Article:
senses, while its diversity offers flavours from practically anywhere
in the world.
For my final recipe,
I want to cook something which captures the city's essence,
by marrying an old tradition with a taste of the new.
This London-inspired recipe is a classic steak and kidney pie,
but I'm taking this pie to North Africa.
I'm mixing it up with ras-el-hanout,
a delicious blend of sweet and hot spices,
and a staple in Moroccan cooking.
Start by grating two cloves of garlic and a thumb of ginger.
I mean, garlic and ginger in a steak and kidney pie?
There is nothing normal about this pie.
I'm just going to chop up my onion.
Add the onions first, and then add the ginger and garlic.
I've been soaking some lambs' kidneys in milk,
to give them a milder taste.
I grew up on offal. We had offal maybe four, five times a week.
So, adding it to bulk meat out,
it makes such a difference to the flavour.
So don't be afraid of offal.
I'm combining it with beef braising steak.
This is a great cut of meat if you're doing a long, slow cook.
Next, add some chestnut mushrooms.
This is where I take the steak and kidney pie to North Africa.
This is ras-el-hanout,
and this particular blend has got a mixture of cumin, coriander seeds,
turmeric, mace, cinnamon, and lots of rose petals.
This symphony of flavours will give my pie a hint of the Moroccan souk.
Oh, if we had smellovision,
you'd be knocking that door down.
Traditionally, a steak and kidney pie is made with beef stock,
but I've got a clever twist that adds even more spice.
Leave that on a medium heat,
and let it cook down until all of that liquid has evaporated,
leaving you with a sweet, gingery, spicy, thick sauce.
Seeing as we're going completely off-piste,
let's add some spring onions to it!
That smells lovely!
So, I want the filling to be completely cool,
so I'll set that aside and get started on the suet pastry.
Mix together flour, butter and suet.
Then add cold water.
You'll see those bits of suet are going to try and escape.
Oh no, they're going nowhere.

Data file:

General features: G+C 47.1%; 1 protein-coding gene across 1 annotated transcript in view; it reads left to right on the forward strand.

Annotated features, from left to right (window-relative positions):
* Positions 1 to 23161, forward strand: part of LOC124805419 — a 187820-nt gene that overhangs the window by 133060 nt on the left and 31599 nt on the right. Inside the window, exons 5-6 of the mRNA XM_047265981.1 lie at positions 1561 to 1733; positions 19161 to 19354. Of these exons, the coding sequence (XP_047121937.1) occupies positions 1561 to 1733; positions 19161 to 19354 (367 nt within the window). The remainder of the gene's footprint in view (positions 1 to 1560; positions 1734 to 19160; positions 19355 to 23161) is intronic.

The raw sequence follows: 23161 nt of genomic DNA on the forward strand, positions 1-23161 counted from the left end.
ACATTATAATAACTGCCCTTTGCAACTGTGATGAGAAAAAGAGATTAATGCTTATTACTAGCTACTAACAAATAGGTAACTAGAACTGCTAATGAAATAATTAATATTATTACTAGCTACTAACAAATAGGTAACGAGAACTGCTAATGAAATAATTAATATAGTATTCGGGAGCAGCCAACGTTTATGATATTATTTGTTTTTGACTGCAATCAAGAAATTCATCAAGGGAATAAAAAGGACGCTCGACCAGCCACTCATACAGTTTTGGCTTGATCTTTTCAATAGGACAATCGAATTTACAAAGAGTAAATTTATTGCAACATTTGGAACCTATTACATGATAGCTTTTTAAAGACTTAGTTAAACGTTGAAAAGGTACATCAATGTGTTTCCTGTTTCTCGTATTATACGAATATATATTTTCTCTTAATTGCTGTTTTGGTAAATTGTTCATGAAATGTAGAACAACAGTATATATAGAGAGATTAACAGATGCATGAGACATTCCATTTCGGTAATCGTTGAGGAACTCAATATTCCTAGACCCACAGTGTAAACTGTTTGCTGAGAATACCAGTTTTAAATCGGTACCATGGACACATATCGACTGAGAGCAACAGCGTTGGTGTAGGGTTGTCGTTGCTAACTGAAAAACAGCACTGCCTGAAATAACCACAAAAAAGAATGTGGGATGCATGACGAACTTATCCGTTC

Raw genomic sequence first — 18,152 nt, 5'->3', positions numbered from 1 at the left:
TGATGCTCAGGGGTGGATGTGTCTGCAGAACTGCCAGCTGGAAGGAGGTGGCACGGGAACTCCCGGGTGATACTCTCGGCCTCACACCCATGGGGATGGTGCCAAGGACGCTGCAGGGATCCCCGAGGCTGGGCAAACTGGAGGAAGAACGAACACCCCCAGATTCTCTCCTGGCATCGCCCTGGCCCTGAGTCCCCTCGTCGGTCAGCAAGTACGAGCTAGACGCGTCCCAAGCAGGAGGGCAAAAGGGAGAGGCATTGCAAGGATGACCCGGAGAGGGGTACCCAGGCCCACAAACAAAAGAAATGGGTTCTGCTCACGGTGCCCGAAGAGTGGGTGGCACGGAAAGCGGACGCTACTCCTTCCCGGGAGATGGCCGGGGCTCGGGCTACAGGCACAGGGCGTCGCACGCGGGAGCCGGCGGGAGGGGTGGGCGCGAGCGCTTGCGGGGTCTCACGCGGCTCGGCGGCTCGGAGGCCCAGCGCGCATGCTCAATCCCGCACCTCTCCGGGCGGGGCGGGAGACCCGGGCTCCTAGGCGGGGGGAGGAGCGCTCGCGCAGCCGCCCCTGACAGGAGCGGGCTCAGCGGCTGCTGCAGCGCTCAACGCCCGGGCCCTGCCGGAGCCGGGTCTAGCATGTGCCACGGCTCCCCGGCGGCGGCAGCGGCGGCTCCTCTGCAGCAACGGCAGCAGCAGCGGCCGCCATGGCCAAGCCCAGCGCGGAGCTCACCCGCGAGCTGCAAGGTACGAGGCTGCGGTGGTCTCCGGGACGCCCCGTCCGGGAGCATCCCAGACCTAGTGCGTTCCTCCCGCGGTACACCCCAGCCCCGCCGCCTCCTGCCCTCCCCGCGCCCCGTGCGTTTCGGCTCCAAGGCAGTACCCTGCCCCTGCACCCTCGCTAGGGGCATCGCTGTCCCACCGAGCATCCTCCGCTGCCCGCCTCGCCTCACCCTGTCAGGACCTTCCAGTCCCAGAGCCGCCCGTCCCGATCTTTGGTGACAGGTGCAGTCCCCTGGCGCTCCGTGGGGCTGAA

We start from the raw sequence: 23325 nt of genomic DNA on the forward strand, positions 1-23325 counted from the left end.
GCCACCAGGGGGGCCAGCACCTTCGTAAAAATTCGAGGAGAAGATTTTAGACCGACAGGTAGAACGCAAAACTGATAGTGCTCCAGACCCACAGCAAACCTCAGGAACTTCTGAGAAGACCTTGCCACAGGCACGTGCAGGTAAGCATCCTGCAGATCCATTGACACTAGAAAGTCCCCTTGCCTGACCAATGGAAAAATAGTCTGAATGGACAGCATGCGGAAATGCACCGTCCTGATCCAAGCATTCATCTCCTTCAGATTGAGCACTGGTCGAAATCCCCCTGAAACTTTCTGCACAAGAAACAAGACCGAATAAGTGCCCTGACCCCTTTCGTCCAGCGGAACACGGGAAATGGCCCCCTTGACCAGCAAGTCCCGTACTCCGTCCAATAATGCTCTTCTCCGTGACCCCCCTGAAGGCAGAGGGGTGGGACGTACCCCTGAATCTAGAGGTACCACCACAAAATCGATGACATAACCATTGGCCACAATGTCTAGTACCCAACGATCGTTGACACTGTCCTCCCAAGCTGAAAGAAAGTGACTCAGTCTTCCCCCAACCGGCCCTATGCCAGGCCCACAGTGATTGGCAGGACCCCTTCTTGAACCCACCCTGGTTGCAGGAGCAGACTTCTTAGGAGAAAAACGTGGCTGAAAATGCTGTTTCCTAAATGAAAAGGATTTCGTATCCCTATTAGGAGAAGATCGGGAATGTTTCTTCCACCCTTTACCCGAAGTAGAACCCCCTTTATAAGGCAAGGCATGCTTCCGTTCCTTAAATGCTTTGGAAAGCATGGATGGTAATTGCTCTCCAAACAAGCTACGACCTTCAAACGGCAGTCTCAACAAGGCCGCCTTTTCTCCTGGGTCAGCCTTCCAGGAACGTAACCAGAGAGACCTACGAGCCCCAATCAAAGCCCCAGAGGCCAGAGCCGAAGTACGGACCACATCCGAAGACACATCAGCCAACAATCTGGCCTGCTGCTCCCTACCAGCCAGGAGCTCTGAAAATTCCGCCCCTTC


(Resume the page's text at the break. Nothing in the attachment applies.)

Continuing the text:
Push them straight back into the dough.
For the top.
Set that aside.
And then I'm going to roll out my pastry.
Place it into a greased loaf tin.
And then be sure to get into all the corners.
Let's get on to that filling.
It's all thickened up.
It looks even tastier now.
The one thing I've learned about a pie, is it's great,
up until you can't get it out of the tin.
So by tucking the pastry edges inwards,
you can almost guarantee that it's coming out.
There'll be no spooning pie, not here, oh no.
I'm going to bake and steam the pie at the same time.
So by adding boiling water to the base of the pan,
it'll stop the pie from baking unevenly.
That goes into the oven for two hours.
Look at that!
That looks absolutely amazing.
Let's cut into it.
That looks so good!
That aroma of the ras-el-hanout is just so subtle, yet so satisfying.
It's a meeting of two worlds, the traditional tastes of old London,
and the modern multicultural one, all wrapped up together.
The capital has excited my senses,
and shown me some cutting-edge trends.
But it's not the only place making its mark on the food we love.
Next time, I'll be in Yorkshire
to experience some ancient traditions...
-Do you ever sleep?
-If fishing's good, it doesn't matter about sleep!
..and I'll be discovering some new ones.
Would like to start with the massaging.
That makes me so happy!
To discover cutting-edge food, Nadiya heads to London. Her first stop is Grow Up - an indoor, urban farm in an industrial estate. Nadiya helps co-creator Kate Hofman feed their fish and harvest watercress. She then cooks a fish curry for the farm staff.
Next, Nadiya visits Pratap Chatal, a chef who cooks with fragrances. He makes her a lamb dish spiced with frankincense. Nadiya then creates an aromatic cake and a Moroccan twist on a steak and kidney pie.